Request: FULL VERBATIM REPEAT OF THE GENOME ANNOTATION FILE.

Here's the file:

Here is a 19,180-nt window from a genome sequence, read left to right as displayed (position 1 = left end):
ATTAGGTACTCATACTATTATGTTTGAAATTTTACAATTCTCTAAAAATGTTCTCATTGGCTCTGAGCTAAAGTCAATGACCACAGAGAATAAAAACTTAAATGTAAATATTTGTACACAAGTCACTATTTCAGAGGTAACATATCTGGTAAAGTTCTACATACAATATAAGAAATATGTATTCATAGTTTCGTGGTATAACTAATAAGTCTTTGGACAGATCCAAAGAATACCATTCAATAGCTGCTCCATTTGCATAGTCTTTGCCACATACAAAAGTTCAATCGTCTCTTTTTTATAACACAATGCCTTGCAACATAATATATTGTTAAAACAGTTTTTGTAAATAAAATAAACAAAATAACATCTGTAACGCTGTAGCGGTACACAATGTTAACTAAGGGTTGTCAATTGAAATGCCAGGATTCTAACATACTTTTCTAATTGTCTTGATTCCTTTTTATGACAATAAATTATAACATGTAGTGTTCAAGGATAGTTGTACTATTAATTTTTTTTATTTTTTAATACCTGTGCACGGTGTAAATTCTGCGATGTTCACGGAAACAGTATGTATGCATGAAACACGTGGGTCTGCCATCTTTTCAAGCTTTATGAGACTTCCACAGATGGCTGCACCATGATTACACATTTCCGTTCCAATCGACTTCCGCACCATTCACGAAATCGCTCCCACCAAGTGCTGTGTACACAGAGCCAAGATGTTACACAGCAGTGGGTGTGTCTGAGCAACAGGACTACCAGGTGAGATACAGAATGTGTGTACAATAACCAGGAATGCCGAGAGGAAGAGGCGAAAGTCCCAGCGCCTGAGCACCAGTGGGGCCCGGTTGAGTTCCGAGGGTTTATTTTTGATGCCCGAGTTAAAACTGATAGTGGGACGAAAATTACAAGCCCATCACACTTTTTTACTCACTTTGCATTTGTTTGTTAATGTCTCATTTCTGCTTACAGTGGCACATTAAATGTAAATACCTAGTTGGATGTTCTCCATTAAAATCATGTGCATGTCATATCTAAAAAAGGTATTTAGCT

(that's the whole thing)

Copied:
Here is a 19,180-nt window from a genome sequence, read left to right as displayed (position 1 = left end):
ATTAGGTACTCATACTATTATGTTTGAAATTTTACAATTCTCTAAAAATGTTCTCATTGGCTCTGAGCTAAAGTCAATGACCACAGAGAATAAAAACTTAAATGTAAATATTTGTACACAAGTCACTATTTCAGAGGTAACATATCTGGTAAAGTTCTACATACAATATAAGAAATATGTATTCATAGTTTCGTGGTATAACTAATAAGTCTTTGGACAGATCCAAAGAATACCATTCAATAGCTGCTCCATTTGCATAGTCTTTGCCACATACAAAAGTTCAATCGTCTCTTTTTTATAACACAATGCCTTGCAACATAATATATTGTTAAAACAGTTTTTGTAAATAAAATAAACAAAATAACATCTGTAACGCTGTAGCGGTACACAATGTTAACTAAGGGTTGTCAATTGAAATGCCAGGATTCTAACATACTTTTCTAATTGTCTTGATTCCTTTTTATGACAATAAATTATAACATGTAGTGTTCAAGGATAGTTGTACTATTAATTTTTTTTATTTTTTAATACCTGTGCACGGTGTAAATTCTGCGATGTTCACGGAAACAGTATGTATGCATGAAACACGTGGGTCTGCCATCTTTTCAAGCTTTATGAGACTTCCACAGATGGCTGCACCATGATTACACATTTCCGTTCCAATCGACTTCCGCACCATTCACGAAATCGCTCCCACCAAGTGCTGTGTACACAGAGCCAAGATGTTACACAGCAGTGGGTGTGTCTGAGCAACAGGACTACCAGGTGAGATACAGAATGTGTGTACAATAACCAGGAATGCCGAGAGGAAGAGGCGAAAGTCCCAGCGCCTGAGCACCAGTGGGGCCCGGTTGAGTTCCGAGGGTTTATTTTTGATGCCCGAGTTAAAACTGATAGTGGGACGAAAATTACAAGCCCATCACACTTTTTTACTCACTTTGCATTTGTTTGTTAATGTCTCATTTCTGCTTACAGTGGCACATTAAATGTAAATACCTAGTTGGATGTTCTCCATTAAAATCATGTGCATGTCATATCTAAAAAAGGTATTTAGCT